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''MadameButterfly'', TheMusical. Penned by the legendary composers of ''Theatre/LesMiserables'' (Claude-Michel Schönberg and Alain Boublil), ''Miss Saigon'' is a reworking of GiacomoPuccini's 1904 {{opera}} for more contemporary audiences, by [[RecycledINSPACE moving it to some new place]], specifically TheVietnamWar (setting) and Broadway (venue).

The date is April 1975. A group of American Marines are out for one last night on the town, since they will be pulling out of Saigon soon. They visit a sleazy nightclub called "Dreamland" run by an HonestJohn known as '''[[EveryoneCallsHimBarkeep The Engineer]]''', and populated by a number of hookers, including '''Kim''', a 17-year-old girl who would probably be TheIngenue if it weren't for her profession. She catches the eye of '''Chris''', one of the marines; his friend '''John''' makes the arrangements, and the OfficialCouple get together. However, after finding out that Kim is a HeartwarmingOrphan, [[PetTheDog Chris offers to take her back to America with him]]. Of course, this is easier said than done, since the [[CommieLand Vietcong]] are going to be moving in on Saigon in a matter of days. Even better, Kim and Chris' [[FourthDateMarriage Fourth-Date]] AccidentalMarriage is interrupted by '''Thuy''', joint victim of a ChildhoodMarriagePromise their parents made. Of course, Kim's parents are dead, she loves Chris long time, ''and'' Thuy has gone over to the DirtyCommunists, so Kim's not going for it. Thuy promises revenge and storms out again.

TimeSkip to 1978, Ho Chi Minh City (what Saigon was renamed after the DirtyCommunists took it over). [[ForegoneConclusion Kim is still there]], living in poverty. Even though three years have passed, she is still devoted to Chris, [[IWillWaitForYou and has been waiting for him to rescue her]]. Chris is asleep with his new American wife, '''Ellen''', as it appears AbsenceMakesTheHeartGoYonder. (Maybe. He still has {{Catapult Nightmare}}s about the last time he saw her: in a crowd of would-be refugees being [[KillEmAll gunned down]] by the Commies.) Kim is still being stalked by Thuy, though, and reveals her motivation for HoldingOutForAHero: [[AsianBabymama she and Chris have a son]], '''Tam'''. Thuy goes a little AxCrazy over this and [[MamaBear Kim]] has to shoot him. She then goes to The Engineer, who points out that Tam having an American father ups their chances of being allowed to emigrate to America. As the curtain falls, they book passage to UsefulNotes/{{Bangkok}} as the first leg of this journey.

Act Two opens in America, where John is deeply involved in an American charity organization that helps with the aftermath of the war, specifically, linking American fathers to their "bui doi" (interracial) children. He tells Chris about Kim and Tam, which leaves Chris in the uncomfortable position of telling Ellen exactly why he wakes up yelling Kim's name sometimes; the three travel to Bangkok for some sort of family reunion. (Meanwhile, we have a {{Flashback}} to the Fall Of Saigon, where it turns out that Chris did his darnedest to get Kim out with him; in fact, John had to punch him to keep him from not boarding the chopper.) Kim goes to Chris' hotel room but finds only Ellen, who is not unsympathetic to her plight but doesn't want to be second fiddle to one of her husband's byblows. Ellen issues Chris an ultimatum - [[TriangRelations her or me]] - and Chris agrees to limit his contact with Kim and Tam to monetary support sent from America. Of course, Kim isn't particularly happy about this, so once the Americans are at her front door, she takes the only action left her: [[spoiler:she shoots and kills herself, leaving Tam's fate entirely in American hands]]. The curtain falls.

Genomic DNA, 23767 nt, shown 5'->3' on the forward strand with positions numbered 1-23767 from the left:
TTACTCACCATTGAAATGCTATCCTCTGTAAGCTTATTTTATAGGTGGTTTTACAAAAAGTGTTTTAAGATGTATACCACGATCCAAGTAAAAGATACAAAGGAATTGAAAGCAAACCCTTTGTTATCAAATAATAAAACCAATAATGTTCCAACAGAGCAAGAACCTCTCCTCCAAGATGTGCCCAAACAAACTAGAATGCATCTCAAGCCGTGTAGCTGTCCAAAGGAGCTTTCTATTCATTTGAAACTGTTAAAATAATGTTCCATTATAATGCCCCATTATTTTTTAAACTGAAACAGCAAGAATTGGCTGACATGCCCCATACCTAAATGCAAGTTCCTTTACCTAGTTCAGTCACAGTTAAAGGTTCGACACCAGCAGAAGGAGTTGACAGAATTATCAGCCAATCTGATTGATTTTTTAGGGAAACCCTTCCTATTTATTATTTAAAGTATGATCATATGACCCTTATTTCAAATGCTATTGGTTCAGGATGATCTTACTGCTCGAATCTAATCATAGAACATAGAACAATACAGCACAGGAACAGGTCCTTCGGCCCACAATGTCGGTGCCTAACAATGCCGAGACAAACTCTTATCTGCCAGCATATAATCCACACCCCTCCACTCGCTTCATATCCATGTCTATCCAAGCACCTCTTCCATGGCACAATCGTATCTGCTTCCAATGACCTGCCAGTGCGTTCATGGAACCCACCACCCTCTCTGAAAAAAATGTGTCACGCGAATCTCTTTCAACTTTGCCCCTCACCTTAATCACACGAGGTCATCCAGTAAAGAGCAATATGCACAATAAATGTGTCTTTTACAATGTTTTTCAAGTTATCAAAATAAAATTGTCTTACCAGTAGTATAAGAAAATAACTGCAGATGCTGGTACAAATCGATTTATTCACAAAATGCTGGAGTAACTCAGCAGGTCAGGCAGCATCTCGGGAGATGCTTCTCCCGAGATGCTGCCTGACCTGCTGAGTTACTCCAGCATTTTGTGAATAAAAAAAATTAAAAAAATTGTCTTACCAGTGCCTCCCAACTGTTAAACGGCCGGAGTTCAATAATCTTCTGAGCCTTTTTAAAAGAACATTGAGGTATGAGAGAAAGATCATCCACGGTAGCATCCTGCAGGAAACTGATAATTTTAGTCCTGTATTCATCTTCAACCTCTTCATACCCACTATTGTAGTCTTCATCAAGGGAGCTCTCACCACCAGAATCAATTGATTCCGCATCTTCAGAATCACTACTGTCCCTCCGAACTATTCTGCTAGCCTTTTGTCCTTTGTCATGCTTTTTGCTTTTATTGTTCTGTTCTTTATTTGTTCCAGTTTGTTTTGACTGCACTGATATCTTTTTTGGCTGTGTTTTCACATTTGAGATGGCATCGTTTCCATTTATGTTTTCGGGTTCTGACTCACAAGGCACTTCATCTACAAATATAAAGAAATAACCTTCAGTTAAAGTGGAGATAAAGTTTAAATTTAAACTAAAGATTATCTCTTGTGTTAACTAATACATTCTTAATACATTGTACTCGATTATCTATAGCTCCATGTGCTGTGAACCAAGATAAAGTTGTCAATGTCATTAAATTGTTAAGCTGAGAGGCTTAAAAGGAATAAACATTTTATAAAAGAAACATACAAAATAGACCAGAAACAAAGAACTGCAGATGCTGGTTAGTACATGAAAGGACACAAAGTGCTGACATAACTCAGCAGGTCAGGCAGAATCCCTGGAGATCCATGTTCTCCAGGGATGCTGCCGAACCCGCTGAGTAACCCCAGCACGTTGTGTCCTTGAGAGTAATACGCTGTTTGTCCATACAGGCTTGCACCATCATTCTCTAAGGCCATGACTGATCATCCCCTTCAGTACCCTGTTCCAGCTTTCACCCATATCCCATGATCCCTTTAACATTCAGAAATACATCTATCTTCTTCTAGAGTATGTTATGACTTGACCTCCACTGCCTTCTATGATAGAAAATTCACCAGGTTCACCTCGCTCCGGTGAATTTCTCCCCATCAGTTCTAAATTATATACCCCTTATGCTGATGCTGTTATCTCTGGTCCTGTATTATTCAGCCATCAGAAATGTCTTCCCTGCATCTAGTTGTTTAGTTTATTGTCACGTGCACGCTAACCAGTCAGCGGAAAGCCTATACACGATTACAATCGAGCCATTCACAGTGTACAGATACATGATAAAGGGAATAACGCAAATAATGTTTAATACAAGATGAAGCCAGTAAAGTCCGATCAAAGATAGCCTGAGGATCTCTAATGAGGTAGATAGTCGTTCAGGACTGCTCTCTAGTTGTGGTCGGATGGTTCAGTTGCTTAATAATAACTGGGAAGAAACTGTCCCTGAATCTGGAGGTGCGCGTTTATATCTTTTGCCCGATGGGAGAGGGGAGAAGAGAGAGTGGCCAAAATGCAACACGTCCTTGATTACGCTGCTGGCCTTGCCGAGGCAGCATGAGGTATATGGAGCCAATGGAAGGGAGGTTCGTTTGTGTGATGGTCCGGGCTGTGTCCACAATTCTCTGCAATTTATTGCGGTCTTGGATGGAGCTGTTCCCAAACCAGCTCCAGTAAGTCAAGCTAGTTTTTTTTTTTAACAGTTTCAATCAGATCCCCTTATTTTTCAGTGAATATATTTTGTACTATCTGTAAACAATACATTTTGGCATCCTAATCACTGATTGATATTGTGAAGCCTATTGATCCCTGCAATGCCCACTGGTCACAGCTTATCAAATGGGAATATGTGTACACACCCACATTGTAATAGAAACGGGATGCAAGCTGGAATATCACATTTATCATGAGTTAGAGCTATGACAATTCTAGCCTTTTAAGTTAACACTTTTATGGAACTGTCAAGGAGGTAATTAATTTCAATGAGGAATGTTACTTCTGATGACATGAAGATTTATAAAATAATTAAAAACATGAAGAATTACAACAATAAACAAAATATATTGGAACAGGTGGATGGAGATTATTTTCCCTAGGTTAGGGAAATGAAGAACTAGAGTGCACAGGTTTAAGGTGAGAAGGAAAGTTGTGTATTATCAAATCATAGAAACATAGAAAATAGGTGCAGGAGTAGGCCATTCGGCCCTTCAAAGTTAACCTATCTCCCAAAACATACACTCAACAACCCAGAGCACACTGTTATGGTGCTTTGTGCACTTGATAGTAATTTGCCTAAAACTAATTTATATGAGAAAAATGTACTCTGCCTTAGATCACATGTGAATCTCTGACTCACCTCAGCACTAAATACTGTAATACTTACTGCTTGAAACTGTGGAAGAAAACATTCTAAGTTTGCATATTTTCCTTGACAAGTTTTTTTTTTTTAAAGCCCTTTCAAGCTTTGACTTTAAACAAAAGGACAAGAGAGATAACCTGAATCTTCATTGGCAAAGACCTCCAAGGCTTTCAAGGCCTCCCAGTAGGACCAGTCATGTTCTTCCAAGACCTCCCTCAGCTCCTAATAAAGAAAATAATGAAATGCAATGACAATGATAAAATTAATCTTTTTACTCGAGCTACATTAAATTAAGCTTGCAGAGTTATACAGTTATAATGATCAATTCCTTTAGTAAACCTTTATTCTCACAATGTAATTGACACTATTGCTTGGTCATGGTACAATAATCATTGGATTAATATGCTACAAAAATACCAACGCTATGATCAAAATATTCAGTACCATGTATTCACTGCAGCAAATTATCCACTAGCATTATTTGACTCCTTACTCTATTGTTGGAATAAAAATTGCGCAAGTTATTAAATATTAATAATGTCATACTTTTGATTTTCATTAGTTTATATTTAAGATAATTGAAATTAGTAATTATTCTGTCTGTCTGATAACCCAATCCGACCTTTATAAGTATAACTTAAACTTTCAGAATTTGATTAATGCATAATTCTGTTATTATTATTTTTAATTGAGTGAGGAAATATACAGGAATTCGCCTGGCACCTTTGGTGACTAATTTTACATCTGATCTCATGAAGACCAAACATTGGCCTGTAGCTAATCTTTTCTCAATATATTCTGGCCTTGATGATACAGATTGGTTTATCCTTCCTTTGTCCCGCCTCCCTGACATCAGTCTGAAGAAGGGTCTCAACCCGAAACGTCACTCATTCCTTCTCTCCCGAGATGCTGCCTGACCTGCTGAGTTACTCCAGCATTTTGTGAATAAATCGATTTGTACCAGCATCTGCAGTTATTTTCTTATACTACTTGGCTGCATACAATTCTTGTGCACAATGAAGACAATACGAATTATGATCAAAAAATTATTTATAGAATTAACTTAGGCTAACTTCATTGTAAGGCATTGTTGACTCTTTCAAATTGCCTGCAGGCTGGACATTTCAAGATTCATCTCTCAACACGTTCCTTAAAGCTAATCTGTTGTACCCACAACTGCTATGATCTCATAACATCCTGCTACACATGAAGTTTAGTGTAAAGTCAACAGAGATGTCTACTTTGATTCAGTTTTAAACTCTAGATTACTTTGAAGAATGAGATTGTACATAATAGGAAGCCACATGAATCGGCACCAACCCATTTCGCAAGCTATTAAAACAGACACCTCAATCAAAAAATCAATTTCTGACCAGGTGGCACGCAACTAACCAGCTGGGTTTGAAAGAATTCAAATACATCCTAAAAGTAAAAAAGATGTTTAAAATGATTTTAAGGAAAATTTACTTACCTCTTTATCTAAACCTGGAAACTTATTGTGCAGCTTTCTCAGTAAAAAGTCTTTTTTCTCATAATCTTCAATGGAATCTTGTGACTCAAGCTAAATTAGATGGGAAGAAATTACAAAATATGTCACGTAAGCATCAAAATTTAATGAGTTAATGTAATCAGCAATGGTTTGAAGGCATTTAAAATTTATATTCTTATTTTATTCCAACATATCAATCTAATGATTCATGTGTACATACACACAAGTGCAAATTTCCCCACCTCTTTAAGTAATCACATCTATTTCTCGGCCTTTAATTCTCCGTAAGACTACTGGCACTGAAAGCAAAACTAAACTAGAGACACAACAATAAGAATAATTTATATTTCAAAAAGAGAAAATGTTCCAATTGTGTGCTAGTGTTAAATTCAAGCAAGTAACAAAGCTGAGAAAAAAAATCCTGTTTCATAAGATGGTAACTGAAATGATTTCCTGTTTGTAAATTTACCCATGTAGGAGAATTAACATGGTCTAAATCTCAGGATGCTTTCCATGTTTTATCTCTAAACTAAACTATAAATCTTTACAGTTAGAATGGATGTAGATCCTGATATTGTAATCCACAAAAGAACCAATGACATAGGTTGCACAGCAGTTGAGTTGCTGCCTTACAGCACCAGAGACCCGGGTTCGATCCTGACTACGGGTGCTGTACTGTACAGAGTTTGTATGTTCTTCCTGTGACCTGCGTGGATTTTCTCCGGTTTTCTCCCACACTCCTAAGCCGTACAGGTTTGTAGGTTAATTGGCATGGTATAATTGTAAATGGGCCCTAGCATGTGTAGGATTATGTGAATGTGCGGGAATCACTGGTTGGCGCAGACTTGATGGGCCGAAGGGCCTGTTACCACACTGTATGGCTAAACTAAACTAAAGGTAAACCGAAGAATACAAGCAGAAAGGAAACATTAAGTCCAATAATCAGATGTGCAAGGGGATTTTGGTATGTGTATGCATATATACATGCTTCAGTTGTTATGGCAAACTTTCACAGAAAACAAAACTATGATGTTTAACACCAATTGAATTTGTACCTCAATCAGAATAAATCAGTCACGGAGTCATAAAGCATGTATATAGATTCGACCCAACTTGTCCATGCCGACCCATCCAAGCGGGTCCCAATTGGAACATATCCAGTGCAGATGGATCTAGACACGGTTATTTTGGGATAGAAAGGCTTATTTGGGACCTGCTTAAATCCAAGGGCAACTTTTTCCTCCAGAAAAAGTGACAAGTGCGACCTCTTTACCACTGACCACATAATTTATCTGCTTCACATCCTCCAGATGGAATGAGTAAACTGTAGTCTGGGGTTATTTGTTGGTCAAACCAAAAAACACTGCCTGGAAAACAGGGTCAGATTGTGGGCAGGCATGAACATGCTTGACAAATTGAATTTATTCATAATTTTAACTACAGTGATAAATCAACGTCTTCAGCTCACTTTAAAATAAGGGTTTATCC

----
!!Provides Examples Of:

* AbsenceMakesTheHeartGoYonder: PlayedWith.
** Reversed: it's ''Chris'' who moved on and Kim who stayed faithful.
** Justified: he thought she was [[ILetGwenStacyDie dead]], a reasonable conclusion under the circumstances.
** Subverted: guilt left him in bad shape--TheMourningAfter lasted for more than a year, he suffers from nightmares, and has problems confiding in Ellen about the trauma he went through.
* AccidentalMarriage:
--> '''Chris:''' ''It's pretty, but what does it mean?''\\
'''Kim:''' ''It's what all the girls sing at weddings.''\\
'''Chris:''' *DoubleTake*\\
'''Kim:''' ''They didn't know what else to sing.''\\
'''Chris:''' ...''It's the prettiest thing I ever heard.''
* AdaptationalHeroism: Pinkerton, Chris's counterpart in ''Madame Butterfly'', was a massive {{Jerkass}}. Chris in this musical is presented as more of a NiceGuy.
* AmericaSavesTheDay: Subverted. Even mocked InUniverse by Chris:
--> '''Chris:''' ''Christ, I'm American, how could I fail to do good?''
* AntiVillain: The Engineer. Sure, the antagonist role is filled more by Thuy, but he dies during the first act. Nonetheless, the Engineer is a scoundrel, but you can't help but like him. He's clearly an entrepreneur -- someone who would be a ''lot'' more comfortable in America than Vietnam. Furthermore, it appears that he's just as desperate to escape the poverty and violence of Vietnam as the girls he pimps out--it's implied that he's had a hard life due to his biracial heritage. His methods may be greedy and self-serving, but given his motives, it's hard to hate him completely. And he even manages to have a few PetTheDog moments--in some versions of the ending, he's holding Tam [[spoiler: as the fatal gunshot rings out and instantly dives to protect him, then just as quickly shields him from seeing his mother's body]]